Tiny Parasite Swallows Yellowstone
August 24, 2016
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Montana wildlife officials shut down almost 200 miles of the Yellowstone and its tributaries to recreation last week to prevent the parasite from spreading to other rivers, or south into Yellowstone National Park.
The white bodies of thousands of dead fish litter many parts of the river, victims of a parasite that causes a fatal illness called proliferative kidney disease, or P.K.D., in mountain whitefish. There have been reports that it is also killing trout, the prized game fish here. The outbreak has not spread to humans or other animals.
“The aroma of rotting fish tells you what we’re dealing with,” Travis Horton, a regional fisheries manager for Montana, said Tuesday as he inspected the riverbanks near here.
Outfitters along the river, used to doing a booming business in August, are shuttered. “We put 100 to 150 people a day on the river,” said Marlie Anderson, a partner at Rubber Ducky River Rentals on Livingston’s main street. Last week, however, “our business pretty much ground to a halt,” she said.
“Everybody’s kind of reeling,” said Roger Nelson, who, with his wife, Mary, owns Nelson’s Spring Creek, a half-mile stretch of prime trout stream that flows into the Yellowstone just south of town. Before the closing, he said, as many as 10 fishermen a day paid $120 each to fish on the Nelsons’ property and booked rooms in their lodge.
This parasite is not the first invasive species to disrupt life on the river. “We got through whirling disease and mud snails, and we’ll get through P.K.D.,” Mr. Nelson said.
The parasite is native to the northern US, Canada and Europe, but outbreaks have not been common. According to FWP, there have been only two isolated PKD outbreaks in Montana in the last 20 years.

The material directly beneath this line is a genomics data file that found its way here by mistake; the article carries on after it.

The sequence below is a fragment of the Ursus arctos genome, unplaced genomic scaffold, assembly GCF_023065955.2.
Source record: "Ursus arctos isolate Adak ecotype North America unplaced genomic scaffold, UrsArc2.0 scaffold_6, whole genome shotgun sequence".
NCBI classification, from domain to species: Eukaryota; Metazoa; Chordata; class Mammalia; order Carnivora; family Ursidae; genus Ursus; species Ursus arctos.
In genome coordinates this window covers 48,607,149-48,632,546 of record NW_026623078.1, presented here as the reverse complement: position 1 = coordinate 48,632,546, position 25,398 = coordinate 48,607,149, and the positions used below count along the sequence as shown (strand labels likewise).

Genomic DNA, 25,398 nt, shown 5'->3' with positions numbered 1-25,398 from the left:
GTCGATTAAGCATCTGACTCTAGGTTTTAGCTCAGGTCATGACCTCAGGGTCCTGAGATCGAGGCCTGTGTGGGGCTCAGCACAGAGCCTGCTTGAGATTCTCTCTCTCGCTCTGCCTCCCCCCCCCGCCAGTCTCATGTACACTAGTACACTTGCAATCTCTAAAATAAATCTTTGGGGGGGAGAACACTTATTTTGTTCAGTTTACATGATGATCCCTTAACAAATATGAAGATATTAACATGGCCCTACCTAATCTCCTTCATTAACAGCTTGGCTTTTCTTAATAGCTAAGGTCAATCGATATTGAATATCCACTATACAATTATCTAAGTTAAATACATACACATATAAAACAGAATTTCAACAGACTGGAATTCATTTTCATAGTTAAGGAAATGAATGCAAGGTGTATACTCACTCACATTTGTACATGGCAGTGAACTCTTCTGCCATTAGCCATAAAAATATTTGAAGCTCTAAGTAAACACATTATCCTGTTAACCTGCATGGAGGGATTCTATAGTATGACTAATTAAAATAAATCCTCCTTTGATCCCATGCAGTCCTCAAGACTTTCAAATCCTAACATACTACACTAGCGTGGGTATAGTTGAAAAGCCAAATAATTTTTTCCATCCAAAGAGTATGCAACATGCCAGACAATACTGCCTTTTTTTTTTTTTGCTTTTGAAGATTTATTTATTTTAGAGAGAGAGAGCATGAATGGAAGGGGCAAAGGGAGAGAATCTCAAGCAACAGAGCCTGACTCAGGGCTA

Why such a huge outbreak, and why now?
According to the FWP release, the effect of the disease on Yellowstone’s fish populations is exacerbated by other stressors like near record low flows, consistent high temperatures, and the disturbance caused by recreational activities.
We know that these stressors are extreme:
The area of the Yellowstone River system that has suffered the PKD outbreak is suffering from extreme drought conditions. According to the Montana Department of Natural Resources and Water Conservation, Sweetgrass, Stillwater, and Yellowstone counties — the primary locations of the closure — are all suffering from extreme drought as of July, 2016.
PARADISE VALLEY — A previously unidentified strain of parasite has grown so prolific in the Yellowstone River that it is overwhelming whitefish, killing thousands and prompting the state last week to close more than 180 miles of the river to all recreation.
“The sheer parasite loading itself is almost shocking the fish, that’s what’s killing them,” said Eileen Ryce, Montana Fish, Wildlife and Parks’ hatchery section chief, during a Tuesday press conference along the banks of the Yellowstone River south of Livingston.
Scientists like Ryce believe that the parasite bloom may be so large and unprecedented in part because the Yellowstone River is experiencing near-record low flows and high water temperatures.
“We could see varying responses (of the parasite) depending on which river it gets into,” said Travis Horton, Region 3 fisheries manager in Bozeman.
The nearby Madison River, where flows are dam controlled, may be more resilient to the parasite since the water’s temperature is cooler, coming from the bottom of Hebgen Lake, and the flows can be maintained at a steadier rate. Likewise, outbreaks of similar parasites in Idaho that killed whitefish in 2011 and 2012 may have been more limited because some of the streams are dam controlled, Horton said.
We are examining how bryozoans act as a source of a disease in salmon and trout that is increasing in prevalence and severity as a result of environmental change.
Myxozoans are a group of parasites that live inside the bodies of their hosts. They have a complex life cycle, exploiting both vertebrate and invertebrate hosts. The myxozoanTetracapsuloides bryosalmonae develops in freshwater bryozoans and causes adevastating disease called Proliferative Kidney Disease (PKD) when transmitted to salmon and trout hosts.
PKD is emerging as a serious disease in wild and farmed fish populations as a result of environmental change.
We are investigating the drivers of PKD by:
- characterising bryozoan populations and the dynamics of the myxozoan parasite within this host
- establishing risk factors associated with disease prevalence, burden in bryozoans and disease transmission to fish